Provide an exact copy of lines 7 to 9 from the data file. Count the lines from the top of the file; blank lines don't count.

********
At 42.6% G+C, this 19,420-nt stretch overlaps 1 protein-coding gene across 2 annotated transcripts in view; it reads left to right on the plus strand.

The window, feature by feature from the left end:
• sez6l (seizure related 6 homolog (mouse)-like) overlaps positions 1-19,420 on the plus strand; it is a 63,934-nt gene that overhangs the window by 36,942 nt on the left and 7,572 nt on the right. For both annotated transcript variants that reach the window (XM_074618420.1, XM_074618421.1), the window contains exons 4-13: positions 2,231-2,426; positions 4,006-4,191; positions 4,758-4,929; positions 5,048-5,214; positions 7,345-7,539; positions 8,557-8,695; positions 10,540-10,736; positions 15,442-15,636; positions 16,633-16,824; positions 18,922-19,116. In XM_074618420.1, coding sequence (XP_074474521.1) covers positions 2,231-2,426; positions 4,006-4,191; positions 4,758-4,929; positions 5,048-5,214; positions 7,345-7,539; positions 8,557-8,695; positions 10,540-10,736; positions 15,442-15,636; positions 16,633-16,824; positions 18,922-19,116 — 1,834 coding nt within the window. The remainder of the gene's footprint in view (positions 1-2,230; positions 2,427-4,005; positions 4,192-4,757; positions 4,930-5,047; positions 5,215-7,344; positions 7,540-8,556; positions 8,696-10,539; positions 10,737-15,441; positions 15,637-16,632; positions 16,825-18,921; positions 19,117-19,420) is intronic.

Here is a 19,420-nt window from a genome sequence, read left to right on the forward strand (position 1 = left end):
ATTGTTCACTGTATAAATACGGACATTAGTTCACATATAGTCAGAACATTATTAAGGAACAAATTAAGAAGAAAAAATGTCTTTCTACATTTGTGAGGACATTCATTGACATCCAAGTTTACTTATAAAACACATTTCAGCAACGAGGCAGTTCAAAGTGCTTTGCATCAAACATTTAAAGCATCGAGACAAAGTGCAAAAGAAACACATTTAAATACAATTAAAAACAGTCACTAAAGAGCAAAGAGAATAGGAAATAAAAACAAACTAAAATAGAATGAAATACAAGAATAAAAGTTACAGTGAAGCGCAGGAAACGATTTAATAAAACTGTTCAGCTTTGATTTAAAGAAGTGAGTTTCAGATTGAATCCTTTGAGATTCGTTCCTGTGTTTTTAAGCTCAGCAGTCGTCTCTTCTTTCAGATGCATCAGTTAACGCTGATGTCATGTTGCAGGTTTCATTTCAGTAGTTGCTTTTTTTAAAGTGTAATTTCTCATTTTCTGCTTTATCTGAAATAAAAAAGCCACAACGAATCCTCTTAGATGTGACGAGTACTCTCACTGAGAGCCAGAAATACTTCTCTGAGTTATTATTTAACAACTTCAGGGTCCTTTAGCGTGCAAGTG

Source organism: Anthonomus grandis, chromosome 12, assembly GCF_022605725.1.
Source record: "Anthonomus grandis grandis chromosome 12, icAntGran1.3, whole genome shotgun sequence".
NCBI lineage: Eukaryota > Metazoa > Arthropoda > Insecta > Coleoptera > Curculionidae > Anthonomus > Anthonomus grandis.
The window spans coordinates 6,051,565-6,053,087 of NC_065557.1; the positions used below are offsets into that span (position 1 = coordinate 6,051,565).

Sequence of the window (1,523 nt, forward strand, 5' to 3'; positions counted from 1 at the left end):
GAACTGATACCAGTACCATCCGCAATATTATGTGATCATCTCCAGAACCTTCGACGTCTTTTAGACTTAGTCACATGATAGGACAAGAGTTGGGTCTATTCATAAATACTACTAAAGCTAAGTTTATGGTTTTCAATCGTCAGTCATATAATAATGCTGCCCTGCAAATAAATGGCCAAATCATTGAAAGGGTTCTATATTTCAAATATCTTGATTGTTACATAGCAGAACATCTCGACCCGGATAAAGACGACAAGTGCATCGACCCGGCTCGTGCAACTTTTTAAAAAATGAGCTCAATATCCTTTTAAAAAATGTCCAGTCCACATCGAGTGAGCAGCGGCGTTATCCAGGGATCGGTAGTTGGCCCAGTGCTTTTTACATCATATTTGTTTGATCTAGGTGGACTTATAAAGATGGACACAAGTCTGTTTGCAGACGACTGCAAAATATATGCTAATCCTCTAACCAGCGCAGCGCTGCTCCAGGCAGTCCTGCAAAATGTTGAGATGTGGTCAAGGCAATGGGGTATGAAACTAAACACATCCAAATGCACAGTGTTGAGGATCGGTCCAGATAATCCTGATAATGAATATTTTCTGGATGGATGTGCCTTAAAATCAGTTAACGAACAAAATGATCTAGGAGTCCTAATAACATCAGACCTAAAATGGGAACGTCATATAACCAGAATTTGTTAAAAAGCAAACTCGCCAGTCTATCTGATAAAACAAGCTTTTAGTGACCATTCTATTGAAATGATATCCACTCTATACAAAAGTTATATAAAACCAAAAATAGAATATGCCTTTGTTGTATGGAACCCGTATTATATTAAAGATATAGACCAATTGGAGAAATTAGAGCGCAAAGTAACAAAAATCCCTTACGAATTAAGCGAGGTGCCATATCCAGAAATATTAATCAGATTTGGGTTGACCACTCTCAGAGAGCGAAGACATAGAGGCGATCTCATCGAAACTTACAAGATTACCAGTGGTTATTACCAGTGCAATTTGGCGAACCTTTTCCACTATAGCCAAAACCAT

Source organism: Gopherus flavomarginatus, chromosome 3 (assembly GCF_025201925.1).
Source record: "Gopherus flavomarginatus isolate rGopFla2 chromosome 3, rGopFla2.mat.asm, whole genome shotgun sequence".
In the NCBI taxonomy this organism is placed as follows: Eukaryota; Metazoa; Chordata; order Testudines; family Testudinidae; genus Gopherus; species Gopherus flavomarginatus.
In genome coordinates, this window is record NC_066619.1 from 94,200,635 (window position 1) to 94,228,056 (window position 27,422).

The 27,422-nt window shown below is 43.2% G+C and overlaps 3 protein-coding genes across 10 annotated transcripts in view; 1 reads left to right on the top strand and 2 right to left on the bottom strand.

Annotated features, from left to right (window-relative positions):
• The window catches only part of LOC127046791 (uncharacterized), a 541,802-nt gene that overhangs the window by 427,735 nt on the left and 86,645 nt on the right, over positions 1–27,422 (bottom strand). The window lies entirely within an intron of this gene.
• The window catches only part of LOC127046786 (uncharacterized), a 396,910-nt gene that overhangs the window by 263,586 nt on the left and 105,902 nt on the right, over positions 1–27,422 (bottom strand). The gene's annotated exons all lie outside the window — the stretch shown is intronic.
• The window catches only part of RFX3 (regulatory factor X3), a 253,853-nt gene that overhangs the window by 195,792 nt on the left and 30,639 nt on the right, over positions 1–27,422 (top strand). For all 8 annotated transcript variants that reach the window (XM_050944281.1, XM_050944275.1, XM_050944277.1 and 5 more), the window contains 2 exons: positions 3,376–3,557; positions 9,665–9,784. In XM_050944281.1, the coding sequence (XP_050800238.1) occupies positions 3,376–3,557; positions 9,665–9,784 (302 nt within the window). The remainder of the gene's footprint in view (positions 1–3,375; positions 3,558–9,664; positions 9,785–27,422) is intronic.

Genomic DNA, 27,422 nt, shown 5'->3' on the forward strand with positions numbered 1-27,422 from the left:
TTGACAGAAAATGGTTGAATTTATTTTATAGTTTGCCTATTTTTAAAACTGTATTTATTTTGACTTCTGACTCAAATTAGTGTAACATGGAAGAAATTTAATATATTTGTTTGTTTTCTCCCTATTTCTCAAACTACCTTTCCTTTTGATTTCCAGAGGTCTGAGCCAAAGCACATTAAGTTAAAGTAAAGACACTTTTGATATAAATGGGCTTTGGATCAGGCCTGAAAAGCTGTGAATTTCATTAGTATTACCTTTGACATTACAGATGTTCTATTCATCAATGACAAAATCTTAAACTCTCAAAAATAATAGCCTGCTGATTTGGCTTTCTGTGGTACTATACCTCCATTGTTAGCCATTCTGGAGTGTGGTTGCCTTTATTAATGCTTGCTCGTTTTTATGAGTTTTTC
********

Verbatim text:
Source record: "Anthonomus grandis grandis chromosome 12, icAntGran1.3, whole genome shotgun sequence".
NCBI lineage: Eukaryota > Metazoa > Arthropoda > Insecta > Coleoptera > Curculionidae > Anthonomus > Anthonomus grandis.
The window spans coordinates 6,051,565-6,053,087 of NC_065557.1; the positions used below are offsets into that span (position 1 = coordinate 6,051,565).